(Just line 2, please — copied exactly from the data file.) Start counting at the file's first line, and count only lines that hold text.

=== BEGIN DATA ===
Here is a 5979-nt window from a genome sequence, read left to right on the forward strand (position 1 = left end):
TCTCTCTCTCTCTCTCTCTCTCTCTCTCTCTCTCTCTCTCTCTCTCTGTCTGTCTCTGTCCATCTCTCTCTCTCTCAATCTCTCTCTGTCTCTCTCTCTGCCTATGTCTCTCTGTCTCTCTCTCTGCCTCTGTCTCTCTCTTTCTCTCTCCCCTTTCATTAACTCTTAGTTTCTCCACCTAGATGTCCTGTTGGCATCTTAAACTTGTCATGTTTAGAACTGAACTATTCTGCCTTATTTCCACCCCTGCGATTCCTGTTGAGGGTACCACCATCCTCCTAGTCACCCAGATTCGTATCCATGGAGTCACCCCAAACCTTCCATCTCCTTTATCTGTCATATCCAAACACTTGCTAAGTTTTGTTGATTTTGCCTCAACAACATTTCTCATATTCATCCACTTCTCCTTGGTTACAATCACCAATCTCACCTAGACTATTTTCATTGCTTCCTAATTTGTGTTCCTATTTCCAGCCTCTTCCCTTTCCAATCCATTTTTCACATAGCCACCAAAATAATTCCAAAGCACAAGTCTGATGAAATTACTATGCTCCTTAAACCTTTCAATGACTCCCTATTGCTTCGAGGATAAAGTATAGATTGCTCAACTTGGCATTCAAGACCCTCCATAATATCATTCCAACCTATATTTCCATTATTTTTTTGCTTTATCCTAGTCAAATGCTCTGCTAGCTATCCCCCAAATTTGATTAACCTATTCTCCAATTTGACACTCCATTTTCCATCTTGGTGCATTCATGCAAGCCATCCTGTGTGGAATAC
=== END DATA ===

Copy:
TCTCTCTCTCTCTCTCTCTCTCTCTCTCTCTCTCTCTCTCTCTCTCTGTCTGTCTCTGTCCATCTCTCTCTCTCTCAATCTCTCTCTGTCTCTCTCTCTGCCTATGTCTCTCTGTCTCTCTCTCTGCCTCTGTCTCTCTCTTTCTCTCTCCCCTTTCATTAACTCTTAGTTTCTCCACCTAGATGTCCTGTTGGCATCTTAAACTTGTCATGTTTAGAACTGAACTATTCTGCCTTATTTCCACCCCTGCGATTCCTGTTGAGGGTACCACCATCCTCCTAGTCACCCAGATTCGTATCCATGGAGTCACCCCAAACCTTCCATCTCCTTTATCTGTCATATCCAAACACTTGCTAAGTTTTGTTGATTTTGCCTCAACAACATTTCTCATATTCATCCACTTCTCCTTGGTTACAATCACCAATCTCACCTAGACTATTTTCATTGCTTCCTAATTTGTGTTCCTATTTCCAGCCTCTTCCCTTTCCAATCCATTTTTCACATAGCCACCAAAATAATTCCAAAGCACAAGTCTGATGAAATTACTATGCTCCTTAAACCTTTCAATGACTCCCTATTGCTTCGAGGATAAAGTATAGATTGCTCAACTTGGCATTCAAGACCCTCCATAATATCATTCCAACCTATATTTCCATTATTTTTTTGCTTTATCCTAGTCAAATGCTCTGCTAGCTATCCCCCAAATTTGATTAACCTATTCTCCAATTTGACACTCCATTTTCCATCTTGGTGCATTCATGCAAGCCATCCTGTGTGGAATAC